Since I first wrote this article, AI has become an everyday reality and we are beginning to outsource a lot of ideation to nonhuman entities. So what is the place, if any, for the good old tool of brainstorming, introduced by Alex Osborne in 1953 and beloved by teachers, leaders, organizational consultants and meeting facilitators since then? Creative thinking remains in the province of the human mind – at least for now. So it seems worthwhile to examine this tool – which for some is the only tool related to creative thinking that they use – to see what, if any, value it can still provide.
Does brainstorming produce creative ideas? Not likely. Is it an important part of the ideation process? Well, yes, in my experience.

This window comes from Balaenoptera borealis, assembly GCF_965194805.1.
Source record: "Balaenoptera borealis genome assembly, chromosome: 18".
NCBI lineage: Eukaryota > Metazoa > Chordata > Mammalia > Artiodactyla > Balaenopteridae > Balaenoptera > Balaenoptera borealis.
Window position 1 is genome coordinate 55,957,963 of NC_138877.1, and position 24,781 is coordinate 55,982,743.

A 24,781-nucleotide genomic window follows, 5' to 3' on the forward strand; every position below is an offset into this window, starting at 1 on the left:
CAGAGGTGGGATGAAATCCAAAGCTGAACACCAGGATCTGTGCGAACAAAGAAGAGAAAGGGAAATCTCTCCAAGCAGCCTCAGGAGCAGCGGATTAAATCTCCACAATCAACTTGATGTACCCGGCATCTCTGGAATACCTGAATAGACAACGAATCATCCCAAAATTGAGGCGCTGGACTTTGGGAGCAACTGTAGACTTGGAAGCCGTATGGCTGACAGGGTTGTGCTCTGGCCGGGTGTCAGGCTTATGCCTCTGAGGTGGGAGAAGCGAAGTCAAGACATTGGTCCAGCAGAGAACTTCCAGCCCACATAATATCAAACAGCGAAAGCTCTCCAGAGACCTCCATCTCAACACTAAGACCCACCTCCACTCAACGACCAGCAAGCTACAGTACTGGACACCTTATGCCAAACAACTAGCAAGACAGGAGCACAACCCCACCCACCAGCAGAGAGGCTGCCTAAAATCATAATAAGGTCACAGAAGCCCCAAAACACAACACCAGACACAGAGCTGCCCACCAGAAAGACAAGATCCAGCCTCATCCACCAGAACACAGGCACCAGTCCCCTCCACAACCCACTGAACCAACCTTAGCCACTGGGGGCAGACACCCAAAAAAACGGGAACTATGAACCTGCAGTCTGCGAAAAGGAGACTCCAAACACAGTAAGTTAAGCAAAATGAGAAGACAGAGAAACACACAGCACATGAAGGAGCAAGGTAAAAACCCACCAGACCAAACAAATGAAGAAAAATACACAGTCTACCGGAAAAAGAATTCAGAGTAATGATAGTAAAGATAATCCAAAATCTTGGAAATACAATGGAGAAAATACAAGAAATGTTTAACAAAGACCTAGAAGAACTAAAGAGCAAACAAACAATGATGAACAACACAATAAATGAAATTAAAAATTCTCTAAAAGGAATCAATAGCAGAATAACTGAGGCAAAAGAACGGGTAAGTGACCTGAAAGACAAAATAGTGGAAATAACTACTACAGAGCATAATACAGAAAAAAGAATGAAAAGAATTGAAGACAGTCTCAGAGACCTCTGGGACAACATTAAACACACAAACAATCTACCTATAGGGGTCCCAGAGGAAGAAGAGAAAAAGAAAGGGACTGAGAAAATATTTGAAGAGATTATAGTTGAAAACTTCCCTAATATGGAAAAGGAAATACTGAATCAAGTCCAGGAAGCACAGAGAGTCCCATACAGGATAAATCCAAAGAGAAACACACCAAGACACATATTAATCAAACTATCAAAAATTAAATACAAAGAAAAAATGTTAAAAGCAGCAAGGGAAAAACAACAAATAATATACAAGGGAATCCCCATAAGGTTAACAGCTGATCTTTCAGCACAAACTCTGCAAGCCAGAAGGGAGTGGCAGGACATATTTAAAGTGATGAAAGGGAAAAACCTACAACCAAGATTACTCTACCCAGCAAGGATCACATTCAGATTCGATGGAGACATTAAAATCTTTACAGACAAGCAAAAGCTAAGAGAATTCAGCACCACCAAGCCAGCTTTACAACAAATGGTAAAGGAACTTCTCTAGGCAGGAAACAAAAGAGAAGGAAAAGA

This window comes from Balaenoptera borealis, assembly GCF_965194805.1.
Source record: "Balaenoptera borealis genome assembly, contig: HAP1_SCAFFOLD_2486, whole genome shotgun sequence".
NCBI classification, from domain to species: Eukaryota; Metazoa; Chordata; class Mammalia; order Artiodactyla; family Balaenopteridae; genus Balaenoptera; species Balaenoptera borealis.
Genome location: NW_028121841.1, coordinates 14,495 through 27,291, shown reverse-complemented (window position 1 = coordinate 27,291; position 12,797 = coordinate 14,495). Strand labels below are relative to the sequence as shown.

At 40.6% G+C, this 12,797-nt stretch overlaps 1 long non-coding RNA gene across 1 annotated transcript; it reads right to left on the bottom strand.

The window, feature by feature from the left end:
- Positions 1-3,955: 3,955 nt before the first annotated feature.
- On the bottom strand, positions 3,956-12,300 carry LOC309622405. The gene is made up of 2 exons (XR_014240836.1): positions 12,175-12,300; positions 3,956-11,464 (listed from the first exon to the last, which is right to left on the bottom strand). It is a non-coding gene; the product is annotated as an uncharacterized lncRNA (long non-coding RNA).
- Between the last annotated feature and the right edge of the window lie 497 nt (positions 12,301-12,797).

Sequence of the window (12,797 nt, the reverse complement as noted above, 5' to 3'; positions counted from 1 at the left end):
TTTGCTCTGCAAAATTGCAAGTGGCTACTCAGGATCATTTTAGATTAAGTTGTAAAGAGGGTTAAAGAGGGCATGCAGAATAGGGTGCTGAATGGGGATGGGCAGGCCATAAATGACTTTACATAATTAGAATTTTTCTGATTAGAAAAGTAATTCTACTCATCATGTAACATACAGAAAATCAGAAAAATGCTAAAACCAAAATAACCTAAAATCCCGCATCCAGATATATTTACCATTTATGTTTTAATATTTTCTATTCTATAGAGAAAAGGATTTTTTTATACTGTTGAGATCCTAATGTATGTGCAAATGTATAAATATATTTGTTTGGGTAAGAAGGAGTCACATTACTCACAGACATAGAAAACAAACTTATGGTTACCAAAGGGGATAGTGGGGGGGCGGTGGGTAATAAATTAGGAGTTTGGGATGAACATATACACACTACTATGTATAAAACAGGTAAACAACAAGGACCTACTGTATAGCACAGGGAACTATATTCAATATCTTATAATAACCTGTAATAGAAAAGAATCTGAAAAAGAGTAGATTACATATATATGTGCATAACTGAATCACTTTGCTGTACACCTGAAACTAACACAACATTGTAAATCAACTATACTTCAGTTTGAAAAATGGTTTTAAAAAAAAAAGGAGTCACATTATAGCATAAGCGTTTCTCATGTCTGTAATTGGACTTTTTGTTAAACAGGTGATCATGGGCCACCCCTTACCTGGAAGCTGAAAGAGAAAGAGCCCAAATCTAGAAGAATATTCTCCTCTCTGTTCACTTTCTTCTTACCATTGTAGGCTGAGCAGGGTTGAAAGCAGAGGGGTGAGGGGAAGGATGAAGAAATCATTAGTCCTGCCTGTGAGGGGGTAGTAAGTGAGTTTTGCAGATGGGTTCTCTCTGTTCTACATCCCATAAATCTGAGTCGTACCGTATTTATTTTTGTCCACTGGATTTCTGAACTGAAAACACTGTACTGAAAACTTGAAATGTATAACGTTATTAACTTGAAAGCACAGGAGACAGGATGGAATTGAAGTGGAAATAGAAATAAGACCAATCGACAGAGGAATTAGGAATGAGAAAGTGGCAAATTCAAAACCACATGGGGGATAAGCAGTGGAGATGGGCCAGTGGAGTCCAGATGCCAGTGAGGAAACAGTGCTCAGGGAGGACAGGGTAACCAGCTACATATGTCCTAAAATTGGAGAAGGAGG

First, let’s consider how brainstorming is most frequently used. The process that is called “brainstorming” in many organizations is simply a session in which people are encouraged to toss out ideas. Often, they follow the ground rule of not judging the ideas immediately, but seldom use Osborne’s structured method that encourages everyone to contribute an idea or pass in each round and to let the ideas run down several times before ending the process. In fact, too often the most senior or loudest voice results in ideas that are not properly critiqued or vetted before moving them forward. At times, leaders and managers end the ideation session once they hear an idea that has at least some merit or agrees with a preconceived or politically correct solution. This means that there are few or no other ideas to compete for selection as the most interesting, creative, or practical way forward.